Your state of mind is jerked from that of marshmellowy peace to a frenzied riot with the songs being bellowed out at anything close to 140 decibels.
Bigmouth, oh … bigmouth, la …
Bigmouth strikes again
And I’ve got no right to take my place
With the Human race
I’ve painted a brutal picture here, but there is in fact a rosy side to Metrofail: You get to meet interesting people from all around the world. Many other students also catch the train and I enjoy seeing their engrossed, fervent eyes as they study for their chemistry exam. I shmaak watching artists and fashion designers sketch and doodle to the beat of their iPods. I love seeing English teachers frown and nod simultaneously as they mark their students’ papers. I relish it when my nightmares of calculus are squashed in my brain as I watch a young man writing reams of mathematical formulas out of pure joy. I savor intelligent conversations about the Cuban revolution and the future of technology and consciousness. I value meeting a stranger and having another stereotype obliterated from my mind. I exalt in having my world shaken when I meet a homeless man who calls me his brother. I dig hearing my favourite newspaper salesman make everybody laugh with his witty and insightful sales pitch. My love affair with Cape Town grows everyday that I’m around its everyday people.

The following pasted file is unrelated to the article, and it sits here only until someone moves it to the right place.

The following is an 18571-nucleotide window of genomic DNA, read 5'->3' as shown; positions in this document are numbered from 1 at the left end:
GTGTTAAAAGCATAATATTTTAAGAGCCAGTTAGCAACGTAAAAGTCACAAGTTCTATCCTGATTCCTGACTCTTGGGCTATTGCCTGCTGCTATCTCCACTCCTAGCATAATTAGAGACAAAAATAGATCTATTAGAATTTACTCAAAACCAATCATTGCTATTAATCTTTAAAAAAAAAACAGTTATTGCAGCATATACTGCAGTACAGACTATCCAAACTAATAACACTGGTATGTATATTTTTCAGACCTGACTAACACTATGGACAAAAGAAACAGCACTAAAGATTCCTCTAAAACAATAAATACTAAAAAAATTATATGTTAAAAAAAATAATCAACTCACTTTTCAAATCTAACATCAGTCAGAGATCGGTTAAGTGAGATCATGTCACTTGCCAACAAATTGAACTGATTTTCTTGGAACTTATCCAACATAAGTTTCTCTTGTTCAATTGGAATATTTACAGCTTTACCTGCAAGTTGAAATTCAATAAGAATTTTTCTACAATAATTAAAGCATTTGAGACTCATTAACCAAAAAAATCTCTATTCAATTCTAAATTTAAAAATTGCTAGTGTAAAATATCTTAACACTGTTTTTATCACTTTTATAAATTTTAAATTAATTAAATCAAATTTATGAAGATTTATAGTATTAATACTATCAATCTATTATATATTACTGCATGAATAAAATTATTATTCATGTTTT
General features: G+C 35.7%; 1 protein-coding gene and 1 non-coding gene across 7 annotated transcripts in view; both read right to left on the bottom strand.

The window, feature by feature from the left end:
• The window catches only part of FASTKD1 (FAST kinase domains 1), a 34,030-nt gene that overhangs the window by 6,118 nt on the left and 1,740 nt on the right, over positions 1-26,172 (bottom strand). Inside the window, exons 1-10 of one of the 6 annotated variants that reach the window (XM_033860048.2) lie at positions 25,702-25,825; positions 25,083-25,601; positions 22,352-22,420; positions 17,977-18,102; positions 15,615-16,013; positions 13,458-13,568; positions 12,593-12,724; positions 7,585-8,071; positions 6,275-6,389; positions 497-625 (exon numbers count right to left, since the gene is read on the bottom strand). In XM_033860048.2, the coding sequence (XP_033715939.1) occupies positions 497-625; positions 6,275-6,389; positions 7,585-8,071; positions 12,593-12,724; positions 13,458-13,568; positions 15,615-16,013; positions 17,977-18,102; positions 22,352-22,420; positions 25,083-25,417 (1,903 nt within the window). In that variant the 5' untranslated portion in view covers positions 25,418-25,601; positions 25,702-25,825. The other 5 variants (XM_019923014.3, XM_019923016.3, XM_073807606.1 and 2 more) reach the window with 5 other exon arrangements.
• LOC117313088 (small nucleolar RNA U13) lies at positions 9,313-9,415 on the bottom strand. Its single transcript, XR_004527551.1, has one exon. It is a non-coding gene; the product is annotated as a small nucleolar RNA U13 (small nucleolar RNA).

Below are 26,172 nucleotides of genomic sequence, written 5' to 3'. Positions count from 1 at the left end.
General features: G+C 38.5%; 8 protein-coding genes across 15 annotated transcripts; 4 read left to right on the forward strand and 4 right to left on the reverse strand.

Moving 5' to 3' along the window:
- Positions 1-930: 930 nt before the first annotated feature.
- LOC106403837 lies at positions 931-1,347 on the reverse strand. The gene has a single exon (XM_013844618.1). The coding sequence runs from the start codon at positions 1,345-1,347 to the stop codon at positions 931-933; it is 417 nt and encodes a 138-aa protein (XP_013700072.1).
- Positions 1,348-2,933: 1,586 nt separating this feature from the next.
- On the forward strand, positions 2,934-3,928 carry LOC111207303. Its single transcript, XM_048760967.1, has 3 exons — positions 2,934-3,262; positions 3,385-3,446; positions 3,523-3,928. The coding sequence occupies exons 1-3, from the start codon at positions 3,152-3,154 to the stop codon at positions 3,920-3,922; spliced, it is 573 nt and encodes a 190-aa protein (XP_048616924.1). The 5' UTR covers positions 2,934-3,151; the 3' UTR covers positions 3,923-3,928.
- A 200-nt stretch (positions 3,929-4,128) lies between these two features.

So, dear friends, get out of your wagons and step aboard the Hogwarts Express that is so absolutely, canonically and verifiably filled with enchantments. Your life will be forever changed as your journey and time of arrival can never be foreseen. And besides, you never know – you could just meet someone who’ll change your life forever.
Keep a set of earphones around your neck and a can of whipass in your pocket and you’ll be ready for your trip into the Cape Town Underground.
I’ve been skating a longboard for a year now. The day I bought my first longboard is forever carved into my skull – I walked into a surf shop in Long Street and layed three Sector 9’s down on the ground. Now, you must understand that I had been ogling boards for several months prior to this moment. I had sleepless nights until my naïve mind had nailed down the perfect combo of flex and stability. I wanted to bomb hills but still be able to carve the shit out of streets.
I bought my bitch and rode out of that store like Bart Simpson out of detention.
The moment you purchase your first longboard you enter an intimately woven subculture. Longboarding is the fastest growing counter-culture movement in Cape Town right now. Skating is illegal here; every time you skate through town you are committing a crime. Committing crime on a daily basis is liberating – I recommend it.